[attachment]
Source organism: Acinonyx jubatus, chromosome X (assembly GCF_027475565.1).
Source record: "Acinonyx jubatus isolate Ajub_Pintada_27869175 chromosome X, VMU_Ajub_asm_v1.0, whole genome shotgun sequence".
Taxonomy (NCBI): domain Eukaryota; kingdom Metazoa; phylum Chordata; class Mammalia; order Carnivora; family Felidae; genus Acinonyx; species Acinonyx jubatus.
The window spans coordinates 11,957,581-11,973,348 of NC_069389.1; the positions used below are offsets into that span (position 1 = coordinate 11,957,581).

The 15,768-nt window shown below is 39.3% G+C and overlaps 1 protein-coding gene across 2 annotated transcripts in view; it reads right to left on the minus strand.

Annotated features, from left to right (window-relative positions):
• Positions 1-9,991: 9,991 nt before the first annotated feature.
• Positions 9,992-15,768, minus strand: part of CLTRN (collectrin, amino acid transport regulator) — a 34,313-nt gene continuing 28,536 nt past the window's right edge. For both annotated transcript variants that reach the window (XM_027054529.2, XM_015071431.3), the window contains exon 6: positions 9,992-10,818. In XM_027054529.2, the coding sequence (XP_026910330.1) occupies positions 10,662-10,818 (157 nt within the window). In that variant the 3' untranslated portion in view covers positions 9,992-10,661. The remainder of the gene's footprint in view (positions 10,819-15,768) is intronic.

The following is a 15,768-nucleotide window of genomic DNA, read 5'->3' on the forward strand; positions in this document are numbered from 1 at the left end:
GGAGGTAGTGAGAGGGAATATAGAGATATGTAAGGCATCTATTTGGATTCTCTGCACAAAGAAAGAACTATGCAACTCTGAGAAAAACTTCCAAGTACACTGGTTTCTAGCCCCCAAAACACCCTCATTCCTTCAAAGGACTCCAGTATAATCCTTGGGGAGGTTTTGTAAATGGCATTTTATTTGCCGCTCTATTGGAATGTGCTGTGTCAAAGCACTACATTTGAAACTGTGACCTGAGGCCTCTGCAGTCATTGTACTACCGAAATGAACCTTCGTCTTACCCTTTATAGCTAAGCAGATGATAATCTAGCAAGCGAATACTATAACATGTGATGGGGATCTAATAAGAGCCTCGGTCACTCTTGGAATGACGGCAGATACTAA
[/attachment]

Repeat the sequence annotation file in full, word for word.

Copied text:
Source organism: Acinonyx jubatus, chromosome X (assembly GCF_027475565.1).
Source record: "Acinonyx jubatus isolate Ajub_Pintada_27869175 chromosome X, VMU_Ajub_asm_v1.0, whole genome shotgun sequence".
Taxonomy (NCBI): domain Eukaryota; kingdom Metazoa; phylum Chordata; class Mammalia; order Carnivora; family Felidae; genus Acinonyx; species Acinonyx jubatus.
The window spans coordinates 11,957,581-11,973,348 of NC_069389.1; the positions used below are offsets into that span (position 1 = coordinate 11,957,581).

The 15,768-nt window shown below is 39.3% G+C and overlaps 1 protein-coding gene across 2 annotated transcripts in view; it reads right to left on the minus strand.

Annotated features, from left to right (window-relative positions):
• Positions 1-9,991: 9,991 nt before the first annotated feature.
• Positions 9,992-15,768, minus strand: part of CLTRN (collectrin, amino acid transport regulator) — a 34,313-nt gene continuing 28,536 nt past the window's right edge. For both annotated transcript variants that reach the window (XM_027054529.2, XM_015071431.3), the window contains exon 6: positions 9,992-10,818. In XM_027054529.2, the coding sequence (XP_026910330.1) occupies positions 10,662-10,818 (157 nt within the window). In that variant the 3' untranslated portion in view covers positions 9,992-10,661. The remainder of the gene's footprint in view (positions 10,819-15,768) is intronic.

The following is a 15,768-nucleotide window of genomic DNA, read 5'->3' on the forward strand; positions in this document are numbered from 1 at the left end:
GGAGGTAGTGAGAGGGAATATAGAGATATGTAAGGCATCTATTTGGATTCTCTGCACAAAGAAAGAACTATGCAACTCTGAGAAAAACTTCCAAGTACACTGGTTTCTAGCCCCCAAAACACCCTCATTCCTTCAAAGGACTCCAGTATAATCCTTGGGGAGGTTTTGTAAATGGCATTTTATTTGCCGCTCTATTGGAATGTGCTGTGTCAAAGCACTACATTTGAAACTGTGACCTGAGGCCTCTGCAGTCATTGTACTACCGAAATGAACCTTCGTCTTACCCTTTATAGCTAAGCAGATGATAATCTAGCAAGCGAATACTATAACATGTGATGGGGATCTAATAAGAGCCTCGGTCACTCTTGGAATGACGGCAGATACTAA